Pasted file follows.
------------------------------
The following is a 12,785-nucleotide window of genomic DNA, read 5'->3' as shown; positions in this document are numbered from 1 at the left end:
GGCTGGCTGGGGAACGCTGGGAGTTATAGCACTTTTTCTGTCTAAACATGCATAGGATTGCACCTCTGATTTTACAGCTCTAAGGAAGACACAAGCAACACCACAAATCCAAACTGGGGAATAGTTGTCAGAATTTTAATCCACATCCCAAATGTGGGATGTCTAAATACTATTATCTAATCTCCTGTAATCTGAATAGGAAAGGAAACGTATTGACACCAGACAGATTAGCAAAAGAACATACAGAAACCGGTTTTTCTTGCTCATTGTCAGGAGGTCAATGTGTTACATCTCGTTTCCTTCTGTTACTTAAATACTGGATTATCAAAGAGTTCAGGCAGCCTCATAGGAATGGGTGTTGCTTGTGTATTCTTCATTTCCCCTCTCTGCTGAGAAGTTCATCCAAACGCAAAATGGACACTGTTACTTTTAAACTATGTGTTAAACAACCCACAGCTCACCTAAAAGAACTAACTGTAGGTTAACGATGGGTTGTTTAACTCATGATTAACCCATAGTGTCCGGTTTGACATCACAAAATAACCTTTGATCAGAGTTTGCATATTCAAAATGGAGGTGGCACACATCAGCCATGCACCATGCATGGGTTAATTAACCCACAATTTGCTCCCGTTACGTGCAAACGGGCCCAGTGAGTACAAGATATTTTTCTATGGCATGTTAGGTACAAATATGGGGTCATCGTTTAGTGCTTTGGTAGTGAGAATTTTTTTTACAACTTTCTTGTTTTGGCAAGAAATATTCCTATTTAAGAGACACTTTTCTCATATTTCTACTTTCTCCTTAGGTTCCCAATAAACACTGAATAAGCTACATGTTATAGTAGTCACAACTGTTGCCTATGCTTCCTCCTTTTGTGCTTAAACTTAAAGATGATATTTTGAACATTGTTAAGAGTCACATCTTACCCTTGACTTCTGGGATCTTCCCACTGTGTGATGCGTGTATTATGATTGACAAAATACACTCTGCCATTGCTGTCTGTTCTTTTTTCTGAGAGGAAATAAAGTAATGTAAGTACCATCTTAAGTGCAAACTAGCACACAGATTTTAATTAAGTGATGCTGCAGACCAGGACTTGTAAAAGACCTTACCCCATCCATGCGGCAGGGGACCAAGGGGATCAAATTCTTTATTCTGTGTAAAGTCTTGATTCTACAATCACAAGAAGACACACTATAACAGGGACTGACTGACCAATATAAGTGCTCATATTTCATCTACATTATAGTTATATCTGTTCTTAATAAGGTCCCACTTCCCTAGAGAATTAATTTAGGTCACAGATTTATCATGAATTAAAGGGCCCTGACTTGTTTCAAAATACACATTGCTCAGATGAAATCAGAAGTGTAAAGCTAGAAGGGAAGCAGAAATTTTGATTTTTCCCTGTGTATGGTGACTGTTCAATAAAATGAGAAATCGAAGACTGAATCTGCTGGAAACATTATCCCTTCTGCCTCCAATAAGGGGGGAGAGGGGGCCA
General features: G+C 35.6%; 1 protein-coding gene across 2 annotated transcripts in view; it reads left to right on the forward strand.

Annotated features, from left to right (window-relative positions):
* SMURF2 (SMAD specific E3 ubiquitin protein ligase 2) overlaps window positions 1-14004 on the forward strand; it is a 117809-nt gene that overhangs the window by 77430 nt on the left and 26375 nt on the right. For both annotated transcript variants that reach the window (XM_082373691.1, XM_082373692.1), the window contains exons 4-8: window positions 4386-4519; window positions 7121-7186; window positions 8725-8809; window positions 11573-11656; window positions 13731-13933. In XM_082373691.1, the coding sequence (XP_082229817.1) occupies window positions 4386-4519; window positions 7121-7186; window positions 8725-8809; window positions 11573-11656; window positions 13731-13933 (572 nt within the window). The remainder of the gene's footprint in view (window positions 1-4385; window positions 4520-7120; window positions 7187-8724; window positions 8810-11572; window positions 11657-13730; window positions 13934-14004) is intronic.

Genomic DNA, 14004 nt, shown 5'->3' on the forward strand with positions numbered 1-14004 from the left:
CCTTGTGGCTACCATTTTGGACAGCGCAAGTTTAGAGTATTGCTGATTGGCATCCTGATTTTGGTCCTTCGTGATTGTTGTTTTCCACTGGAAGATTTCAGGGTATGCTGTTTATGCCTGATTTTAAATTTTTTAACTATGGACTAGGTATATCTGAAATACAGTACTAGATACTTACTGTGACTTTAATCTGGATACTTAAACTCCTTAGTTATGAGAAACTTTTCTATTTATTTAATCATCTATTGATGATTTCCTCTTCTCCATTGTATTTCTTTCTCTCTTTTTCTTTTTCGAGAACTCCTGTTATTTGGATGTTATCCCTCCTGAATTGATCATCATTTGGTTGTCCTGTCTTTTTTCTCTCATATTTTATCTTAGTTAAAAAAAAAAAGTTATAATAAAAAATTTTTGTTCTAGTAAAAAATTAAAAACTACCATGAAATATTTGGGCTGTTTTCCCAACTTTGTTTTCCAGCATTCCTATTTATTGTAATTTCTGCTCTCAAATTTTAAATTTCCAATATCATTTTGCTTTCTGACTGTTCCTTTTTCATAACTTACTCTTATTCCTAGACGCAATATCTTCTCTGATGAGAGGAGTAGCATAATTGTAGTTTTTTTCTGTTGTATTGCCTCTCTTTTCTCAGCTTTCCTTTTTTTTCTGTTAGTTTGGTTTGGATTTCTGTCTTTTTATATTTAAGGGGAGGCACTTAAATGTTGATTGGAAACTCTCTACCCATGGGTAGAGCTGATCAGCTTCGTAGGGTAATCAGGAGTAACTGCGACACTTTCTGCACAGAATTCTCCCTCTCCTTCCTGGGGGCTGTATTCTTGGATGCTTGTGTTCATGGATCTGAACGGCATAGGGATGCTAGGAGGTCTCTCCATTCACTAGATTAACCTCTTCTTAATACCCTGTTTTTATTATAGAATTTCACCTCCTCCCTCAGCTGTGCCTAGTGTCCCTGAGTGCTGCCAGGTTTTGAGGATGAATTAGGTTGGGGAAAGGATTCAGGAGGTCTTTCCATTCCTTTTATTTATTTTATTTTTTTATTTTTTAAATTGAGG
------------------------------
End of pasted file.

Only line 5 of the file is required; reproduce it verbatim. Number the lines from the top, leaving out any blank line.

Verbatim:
* SMURF2 (SMAD specific E3 ubiquitin protein ligase 2) overlaps window positions 1-14004 on the forward strand; it is a 117809-nt gene that overhangs the window by 77430 nt on the left and 26375 nt on the right. For both annotated transcript variants that reach the window (XM_082373691.1, XM_082373692.1), the window contains exons 4-8: window positions 4386-4519; window positions 7121-7186; window positions 8725-8809; window positions 11573-11656; window positions 13731-13933. In XM_082373691.1, the coding sequence (XP_082229817.1) occupies window positions 4386-4519; window positions 7121-7186; window positions 8725-8809; window positions 11573-11656; window positions 13731-13933 (572 nt within the window). The remainder of the gene's footprint in view (window positions 1-4385; window positions 4520-7120; window positions 7187-8724; window positions 8810-11572; window positions 11657-13730; window positions 13934-14004) is intronic.